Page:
It was my cousin Scott who had introduced me to it.  The first game we got deeply into was Monkey Island 2, which he completed, in the end, or so he claimed.  After that, he was always looking for the most immersive games he could get his hands on.  Championship Manager was the one that did it for us.  At first, we tried to play together, but it soon became obvious that it wouldn’t work.  We had too many conflicting ideas about who we should sign, who we should pick, what substitutions we should make.  Then there was the problem of who had control of the mouse.  This was a one-player game.

 

Soon, homework was something to be derisorily, hastily disposed of as rapidly as possible, so that the Commodore Amiga could be switched on and, for a precious couple of hours until dad came in and yawped at me to get to bed, the school day, the lessons, the bullies and the incomprehensible girls were dissolved in a fug of formations, bids for midfielders, scrambled last minute equalisers and offside flags. 

 

As technology advanced, Championship Manager became Football Manager and its database grew exponentially.  As foreign players and money flooded into the English league, so they appeared in the game.  As hard drive space and computer speed increased, so the list of tasks for Connor Morgan, manager of Blackton United FC, to carry out became ever more labyrinthine.  In addition to the first team, there were now reserve and youth teams to worry about and a backroom staff to assemble.  There were pre-season friendlies to organise.  There was a training regime to design and implement.  There were scouting reports to consider.  There were free kick and throw in takers to nominate, fines for players who were sent off.  There was so much information to assimilate that suddenly, hours could pass at the computer before a virtual ball was even kicked.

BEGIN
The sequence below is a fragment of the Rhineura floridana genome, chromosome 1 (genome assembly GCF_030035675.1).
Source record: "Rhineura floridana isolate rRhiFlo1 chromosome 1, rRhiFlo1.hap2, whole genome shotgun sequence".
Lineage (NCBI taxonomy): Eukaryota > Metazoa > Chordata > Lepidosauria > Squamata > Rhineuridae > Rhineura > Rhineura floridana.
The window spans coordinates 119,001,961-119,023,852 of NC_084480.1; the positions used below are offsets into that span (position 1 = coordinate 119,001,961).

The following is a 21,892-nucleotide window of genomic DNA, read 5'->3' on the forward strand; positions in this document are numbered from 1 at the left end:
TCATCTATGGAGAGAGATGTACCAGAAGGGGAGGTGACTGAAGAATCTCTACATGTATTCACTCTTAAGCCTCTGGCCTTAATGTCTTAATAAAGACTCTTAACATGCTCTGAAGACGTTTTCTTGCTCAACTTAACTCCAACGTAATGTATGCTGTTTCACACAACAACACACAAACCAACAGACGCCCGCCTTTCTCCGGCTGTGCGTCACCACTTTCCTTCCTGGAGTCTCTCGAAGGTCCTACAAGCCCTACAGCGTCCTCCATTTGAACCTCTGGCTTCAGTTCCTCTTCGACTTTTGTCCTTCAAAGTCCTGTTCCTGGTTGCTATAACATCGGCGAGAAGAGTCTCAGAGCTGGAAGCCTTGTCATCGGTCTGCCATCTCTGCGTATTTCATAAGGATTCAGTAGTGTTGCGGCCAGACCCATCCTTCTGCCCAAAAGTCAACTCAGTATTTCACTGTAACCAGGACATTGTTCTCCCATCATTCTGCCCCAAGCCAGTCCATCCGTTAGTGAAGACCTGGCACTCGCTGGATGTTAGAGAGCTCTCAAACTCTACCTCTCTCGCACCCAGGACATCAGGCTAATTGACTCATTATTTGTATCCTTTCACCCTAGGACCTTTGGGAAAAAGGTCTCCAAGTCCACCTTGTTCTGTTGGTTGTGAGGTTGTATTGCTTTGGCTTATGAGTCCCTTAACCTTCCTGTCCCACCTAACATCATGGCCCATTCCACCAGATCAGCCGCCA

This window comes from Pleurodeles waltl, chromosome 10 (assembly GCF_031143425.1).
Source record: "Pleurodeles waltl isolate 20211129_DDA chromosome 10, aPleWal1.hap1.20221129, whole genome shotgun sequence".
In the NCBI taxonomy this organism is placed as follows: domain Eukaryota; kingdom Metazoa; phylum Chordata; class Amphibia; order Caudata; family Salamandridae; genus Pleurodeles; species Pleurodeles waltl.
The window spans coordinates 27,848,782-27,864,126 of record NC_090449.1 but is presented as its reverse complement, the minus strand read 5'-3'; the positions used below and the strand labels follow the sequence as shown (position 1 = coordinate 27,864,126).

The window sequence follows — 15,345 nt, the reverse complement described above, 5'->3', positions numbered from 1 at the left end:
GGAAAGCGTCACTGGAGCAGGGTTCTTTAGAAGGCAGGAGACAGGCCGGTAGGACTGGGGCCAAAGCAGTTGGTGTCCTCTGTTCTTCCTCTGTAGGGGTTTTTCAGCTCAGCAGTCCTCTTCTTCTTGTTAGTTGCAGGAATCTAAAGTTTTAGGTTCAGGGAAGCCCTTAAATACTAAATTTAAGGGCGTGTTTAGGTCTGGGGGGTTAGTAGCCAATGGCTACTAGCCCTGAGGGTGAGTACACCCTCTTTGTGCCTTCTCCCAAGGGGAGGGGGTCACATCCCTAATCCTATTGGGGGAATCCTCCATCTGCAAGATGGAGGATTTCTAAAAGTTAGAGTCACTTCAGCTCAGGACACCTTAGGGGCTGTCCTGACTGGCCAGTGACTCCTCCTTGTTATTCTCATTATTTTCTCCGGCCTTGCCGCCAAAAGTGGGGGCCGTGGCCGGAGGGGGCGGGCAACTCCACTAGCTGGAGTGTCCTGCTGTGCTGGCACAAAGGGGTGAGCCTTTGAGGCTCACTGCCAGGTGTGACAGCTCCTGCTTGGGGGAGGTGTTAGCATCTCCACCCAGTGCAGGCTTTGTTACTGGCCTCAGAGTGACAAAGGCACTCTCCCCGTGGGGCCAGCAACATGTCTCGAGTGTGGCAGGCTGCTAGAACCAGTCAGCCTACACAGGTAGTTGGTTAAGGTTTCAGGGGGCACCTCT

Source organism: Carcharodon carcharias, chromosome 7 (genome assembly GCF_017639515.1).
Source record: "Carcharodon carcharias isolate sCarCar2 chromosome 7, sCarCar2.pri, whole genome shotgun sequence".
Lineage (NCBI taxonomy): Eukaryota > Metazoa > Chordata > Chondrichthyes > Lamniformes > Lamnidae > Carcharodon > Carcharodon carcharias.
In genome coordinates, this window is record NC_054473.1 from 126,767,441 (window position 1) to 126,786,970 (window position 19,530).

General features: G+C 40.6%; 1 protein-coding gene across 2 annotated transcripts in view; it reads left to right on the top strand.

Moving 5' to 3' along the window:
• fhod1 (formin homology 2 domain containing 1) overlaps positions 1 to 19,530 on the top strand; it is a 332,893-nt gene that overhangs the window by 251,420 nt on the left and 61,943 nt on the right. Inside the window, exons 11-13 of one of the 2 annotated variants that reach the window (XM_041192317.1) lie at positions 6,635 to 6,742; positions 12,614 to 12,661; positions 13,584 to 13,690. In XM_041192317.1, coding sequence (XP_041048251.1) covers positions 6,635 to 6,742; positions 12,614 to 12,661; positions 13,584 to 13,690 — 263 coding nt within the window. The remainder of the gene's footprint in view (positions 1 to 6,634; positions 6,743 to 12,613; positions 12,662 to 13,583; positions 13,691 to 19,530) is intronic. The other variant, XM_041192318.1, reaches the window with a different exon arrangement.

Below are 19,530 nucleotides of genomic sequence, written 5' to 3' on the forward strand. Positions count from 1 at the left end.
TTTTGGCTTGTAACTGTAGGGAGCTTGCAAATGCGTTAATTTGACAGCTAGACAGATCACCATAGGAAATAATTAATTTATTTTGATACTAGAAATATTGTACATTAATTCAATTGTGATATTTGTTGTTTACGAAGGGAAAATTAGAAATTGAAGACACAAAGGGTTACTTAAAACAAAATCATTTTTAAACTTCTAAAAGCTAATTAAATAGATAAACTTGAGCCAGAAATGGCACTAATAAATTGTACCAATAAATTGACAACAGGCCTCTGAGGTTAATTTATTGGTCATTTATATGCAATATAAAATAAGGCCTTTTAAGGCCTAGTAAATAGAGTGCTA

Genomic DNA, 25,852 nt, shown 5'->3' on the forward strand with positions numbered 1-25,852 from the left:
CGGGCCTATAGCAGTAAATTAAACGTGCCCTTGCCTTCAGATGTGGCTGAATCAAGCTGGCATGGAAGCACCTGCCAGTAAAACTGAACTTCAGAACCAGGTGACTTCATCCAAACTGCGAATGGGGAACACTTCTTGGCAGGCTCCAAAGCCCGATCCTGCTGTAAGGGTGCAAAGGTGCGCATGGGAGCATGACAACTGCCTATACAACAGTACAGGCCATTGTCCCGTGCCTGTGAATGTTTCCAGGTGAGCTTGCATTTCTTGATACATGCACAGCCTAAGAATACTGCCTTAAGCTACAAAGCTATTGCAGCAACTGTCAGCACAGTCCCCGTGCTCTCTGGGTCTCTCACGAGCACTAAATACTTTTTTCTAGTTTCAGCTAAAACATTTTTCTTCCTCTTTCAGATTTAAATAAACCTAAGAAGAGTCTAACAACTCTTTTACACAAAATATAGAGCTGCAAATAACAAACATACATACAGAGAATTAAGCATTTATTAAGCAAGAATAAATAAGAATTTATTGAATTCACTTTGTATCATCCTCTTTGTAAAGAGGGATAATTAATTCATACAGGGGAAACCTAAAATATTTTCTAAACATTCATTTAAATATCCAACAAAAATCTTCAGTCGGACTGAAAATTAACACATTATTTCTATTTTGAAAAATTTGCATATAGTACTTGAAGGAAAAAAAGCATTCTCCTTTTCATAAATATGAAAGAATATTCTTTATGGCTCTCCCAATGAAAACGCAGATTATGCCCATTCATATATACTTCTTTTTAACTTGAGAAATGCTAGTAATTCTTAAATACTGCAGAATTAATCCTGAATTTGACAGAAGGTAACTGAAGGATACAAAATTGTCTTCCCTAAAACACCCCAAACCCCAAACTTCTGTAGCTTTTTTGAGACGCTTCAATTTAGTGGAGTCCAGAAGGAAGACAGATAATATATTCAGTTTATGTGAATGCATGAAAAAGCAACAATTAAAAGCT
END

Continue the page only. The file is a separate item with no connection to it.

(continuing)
As my twenties dwindled, the demands of career and my relationship, all logic, all reason, demanded that the game, along with many other beloved vices, had to go.  I finally snapped the disk in two and threw it into the wheelie bin on the front drive when Estelle and I decided to move in together.  Estelle and I would be doing things together in the evenings and it would be impossible, not to say undesirable, to squirrel myself away in a corner and devote my valuable time to the pursuit of Marek Anchowsky, a virtual Czech international midfielder with stats that could make him a real scoop for the Pirates.  My job demanded ever more and more of me and had started to send me around the UK, even over to mainland Europe.  It would not do to be sketching 4-4-2 formations on the back of the compliments slip that came with the slick Glass-Anderson dossier forwarded to me by Jared, when I was supposed to be analysing the graphs inside. 

 

But now, I knew everything I could stomach about Glass-Anderson.  The days swam by in a lugubrious breaststroke and Estelle had left me for a Bedlington Terrier. 

 

Upstairs was my old Apple iMac (G4), which I was supposed to be selling, because I had recently treated myself to the new Macbook Air, but I didn’t need to sell it.  I could keep it for a while, I thought.  I could nip to Game in Blackton tomorrow.

 

“I’m just trying to fill a hole”, I said, suddenly realising, to my horror, that I had said it out loud.  I turned round and, to my relief, became aware of the fact that Estelle and Obama had left the room.